The Notaire is responsible for ensuring you understand the documents. If you don’t have a French-speaking advocate, one of the roles we play, then the Notaire may require that all the documents to be officially translated. And also, an interpreter may be required to attend the signings. All this can get very expensive as the documents can be 50 pages plus! We can also sign documents on your behalf with proxy so there is no need to travel to France saving you travel time and money.

The facade of a notaire's office in Nice, France

The documents that we review (written in French) on your behalf include the “Reglement de Copropriété” (bylaws), three years of the “Procès Verbaux” (annual assembly meeting notes) and the diagnostics, so no translation is necessary, saving you quite a lot of money. Plus, reviewing them is one thing, but our job is to discover anything at all that would prevent you from purchasing the property. This is NOT the Notaire’s job, believe it or not! He is primarily responsible for ensuring the validity of the title, but it’s not his job to advise you should you discover some sort of defect.

What I’ve just described in a couple of paragraphs can be weeks of work and dozens of emails as well as meetings. If we’re not doing it for you, then you’re doing it yourself or you’re hiring someone else to do it…such as an attorney at 300€ an hour! We’ve found that when attorneys are involved, everything gets bogged down because in effect, it’s like both belt and suspenders. They just get in the way of one another!

Once the pre-sale agreement is signed, then the Notaire must organize the rest of the documentation and if the buyer is obtaining a mortgage, the application must be submitted to the lender. There are normally two to three months between the signing of the two documents—the “Promesse” or “Compromis de Vente” (pre-sale agreement) and the final “Acted de Vente” (deed) in order to allow for all this to take place.

During this time, you will have to prepare for the payment of the property and transfer your funds to the Notaire. We provide the currency exchange specialists who will save you about 2% of the amount you’re exchanging! On a property worth 1,000,000€ plus the Notarial taxes and fees, could easily amount to a savings of 21,500€!

During that time, we would love the luxury of sitting on our hands, but that’s highly unusual. Remember what I said earlier about everything in France is complicated? Part of the complication includes ensuring that the money transferred to purchase the property comes directly from the buyer’s account and no one else’s…with proof of that from the bank. Depending on the structure of the purchase—in the form of an Société Civile Immobilière (SCI), or U.S. company, or other, assume there will be a multitude of documents required to support that choice. While you’ll be asked to sign them, we’re doing the due diligence so you never have to worry and you’ll know what you’re signing.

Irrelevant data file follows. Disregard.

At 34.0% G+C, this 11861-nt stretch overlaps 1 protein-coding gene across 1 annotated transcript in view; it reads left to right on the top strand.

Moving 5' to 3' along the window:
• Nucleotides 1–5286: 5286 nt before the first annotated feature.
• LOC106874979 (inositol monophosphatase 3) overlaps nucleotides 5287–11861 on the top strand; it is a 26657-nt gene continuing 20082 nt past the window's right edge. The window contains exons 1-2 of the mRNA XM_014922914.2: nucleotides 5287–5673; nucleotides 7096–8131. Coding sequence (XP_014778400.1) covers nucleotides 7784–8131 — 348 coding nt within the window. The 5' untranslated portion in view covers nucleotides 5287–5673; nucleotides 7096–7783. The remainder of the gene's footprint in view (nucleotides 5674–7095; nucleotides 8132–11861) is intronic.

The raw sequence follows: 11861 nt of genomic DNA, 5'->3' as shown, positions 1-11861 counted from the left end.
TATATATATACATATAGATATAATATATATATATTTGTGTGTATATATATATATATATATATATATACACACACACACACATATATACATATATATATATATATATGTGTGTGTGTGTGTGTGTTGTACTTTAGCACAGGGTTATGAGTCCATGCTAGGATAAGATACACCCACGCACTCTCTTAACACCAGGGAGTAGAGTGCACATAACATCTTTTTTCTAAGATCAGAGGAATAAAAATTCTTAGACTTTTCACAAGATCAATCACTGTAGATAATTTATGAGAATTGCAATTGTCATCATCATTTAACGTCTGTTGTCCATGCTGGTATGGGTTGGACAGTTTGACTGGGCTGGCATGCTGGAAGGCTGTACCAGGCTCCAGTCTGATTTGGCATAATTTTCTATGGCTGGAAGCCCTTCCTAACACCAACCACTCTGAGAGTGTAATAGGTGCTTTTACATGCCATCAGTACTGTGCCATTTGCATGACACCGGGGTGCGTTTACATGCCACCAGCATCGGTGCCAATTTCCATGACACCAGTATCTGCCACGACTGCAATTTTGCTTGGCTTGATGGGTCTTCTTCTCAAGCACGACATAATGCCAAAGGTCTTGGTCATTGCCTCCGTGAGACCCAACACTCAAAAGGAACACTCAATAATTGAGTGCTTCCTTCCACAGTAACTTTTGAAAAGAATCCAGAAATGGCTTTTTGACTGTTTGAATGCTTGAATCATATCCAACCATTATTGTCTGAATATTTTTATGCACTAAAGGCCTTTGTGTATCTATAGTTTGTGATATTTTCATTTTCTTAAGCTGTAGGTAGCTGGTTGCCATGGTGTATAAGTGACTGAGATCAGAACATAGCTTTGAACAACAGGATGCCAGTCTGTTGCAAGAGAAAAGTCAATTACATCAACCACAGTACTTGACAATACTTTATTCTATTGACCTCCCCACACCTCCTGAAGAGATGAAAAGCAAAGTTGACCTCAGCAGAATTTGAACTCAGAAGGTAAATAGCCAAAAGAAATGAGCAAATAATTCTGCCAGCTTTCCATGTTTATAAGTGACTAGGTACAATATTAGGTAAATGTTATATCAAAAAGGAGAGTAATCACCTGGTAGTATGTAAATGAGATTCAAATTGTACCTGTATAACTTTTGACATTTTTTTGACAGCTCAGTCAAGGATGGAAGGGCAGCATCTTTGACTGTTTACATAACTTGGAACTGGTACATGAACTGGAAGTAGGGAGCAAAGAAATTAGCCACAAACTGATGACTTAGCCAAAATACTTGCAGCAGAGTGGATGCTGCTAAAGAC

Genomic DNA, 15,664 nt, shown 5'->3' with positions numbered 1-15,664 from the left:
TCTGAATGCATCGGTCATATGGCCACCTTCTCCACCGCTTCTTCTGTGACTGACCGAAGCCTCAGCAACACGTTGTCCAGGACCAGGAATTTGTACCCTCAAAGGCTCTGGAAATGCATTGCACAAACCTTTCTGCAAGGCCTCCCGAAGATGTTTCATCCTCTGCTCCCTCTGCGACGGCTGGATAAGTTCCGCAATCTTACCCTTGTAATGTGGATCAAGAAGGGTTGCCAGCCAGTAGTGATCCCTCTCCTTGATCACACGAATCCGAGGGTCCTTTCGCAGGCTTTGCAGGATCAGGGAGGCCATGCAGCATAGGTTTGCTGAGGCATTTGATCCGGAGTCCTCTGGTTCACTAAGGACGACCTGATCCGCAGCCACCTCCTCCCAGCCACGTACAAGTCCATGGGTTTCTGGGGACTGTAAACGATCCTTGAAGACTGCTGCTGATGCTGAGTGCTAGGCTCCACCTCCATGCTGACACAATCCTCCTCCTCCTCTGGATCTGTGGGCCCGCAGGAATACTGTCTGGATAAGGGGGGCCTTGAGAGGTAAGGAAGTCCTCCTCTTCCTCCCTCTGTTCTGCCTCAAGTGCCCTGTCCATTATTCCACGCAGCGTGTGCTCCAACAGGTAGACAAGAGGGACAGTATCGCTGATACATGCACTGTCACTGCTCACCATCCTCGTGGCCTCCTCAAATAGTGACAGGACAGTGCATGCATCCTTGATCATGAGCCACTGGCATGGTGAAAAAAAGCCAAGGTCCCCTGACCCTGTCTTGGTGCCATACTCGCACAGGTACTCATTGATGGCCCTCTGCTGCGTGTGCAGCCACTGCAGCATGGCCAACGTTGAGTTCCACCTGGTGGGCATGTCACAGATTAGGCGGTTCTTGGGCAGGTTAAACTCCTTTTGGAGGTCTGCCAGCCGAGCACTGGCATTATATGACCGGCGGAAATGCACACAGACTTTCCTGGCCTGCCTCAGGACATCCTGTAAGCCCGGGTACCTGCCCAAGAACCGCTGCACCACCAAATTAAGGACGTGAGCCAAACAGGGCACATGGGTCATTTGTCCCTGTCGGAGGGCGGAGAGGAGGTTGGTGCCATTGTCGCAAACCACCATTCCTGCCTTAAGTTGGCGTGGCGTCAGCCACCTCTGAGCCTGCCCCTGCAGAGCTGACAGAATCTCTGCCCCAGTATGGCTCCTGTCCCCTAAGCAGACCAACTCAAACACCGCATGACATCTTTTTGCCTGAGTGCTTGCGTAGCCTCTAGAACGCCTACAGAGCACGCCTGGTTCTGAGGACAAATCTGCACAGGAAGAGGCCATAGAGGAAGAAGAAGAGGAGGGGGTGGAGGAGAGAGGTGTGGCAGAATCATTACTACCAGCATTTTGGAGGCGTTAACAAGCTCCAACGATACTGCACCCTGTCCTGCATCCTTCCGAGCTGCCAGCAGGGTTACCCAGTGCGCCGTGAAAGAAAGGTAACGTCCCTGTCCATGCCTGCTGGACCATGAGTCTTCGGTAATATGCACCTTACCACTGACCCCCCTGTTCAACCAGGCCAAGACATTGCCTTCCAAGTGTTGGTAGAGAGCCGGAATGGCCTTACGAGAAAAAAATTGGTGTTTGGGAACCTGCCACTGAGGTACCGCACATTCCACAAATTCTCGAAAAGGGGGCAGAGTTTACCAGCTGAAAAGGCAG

And when all that is said and done, we offer the “Après Vente” services of getting your utilities installed and in advance of the process, getting a bank account set up for you, which is necessary and difficult to achieve on your own. We also provide resources for renovation and decoration, and just about anything else related to purchasing property. As an added bonus, the cost of your consultation with me applies toward our search fees, so nothing is lost along the way.

So, if you want to know what we do in exchange for our fees, it’s all this and more. The main thing is that we provide peace of mind—because without us, or some service like ours, you’re on your own. And that can be a big risk.

You don’t know what you don’t know…but we do know what you don’t know!

A bientôt,

Adrian Leeds in ParisAdrian Leeds
The Adrian Leeds Group®

P.S. Our Office Hours are Monday through Friday 9 a.m. to 6 p.m. France Time. We will close for: We don’t work nights and weekends, French holidays or the week between Christmas and New Years. If you were planning on using these holiday times to visit properties, think again! Happy Holidays to all!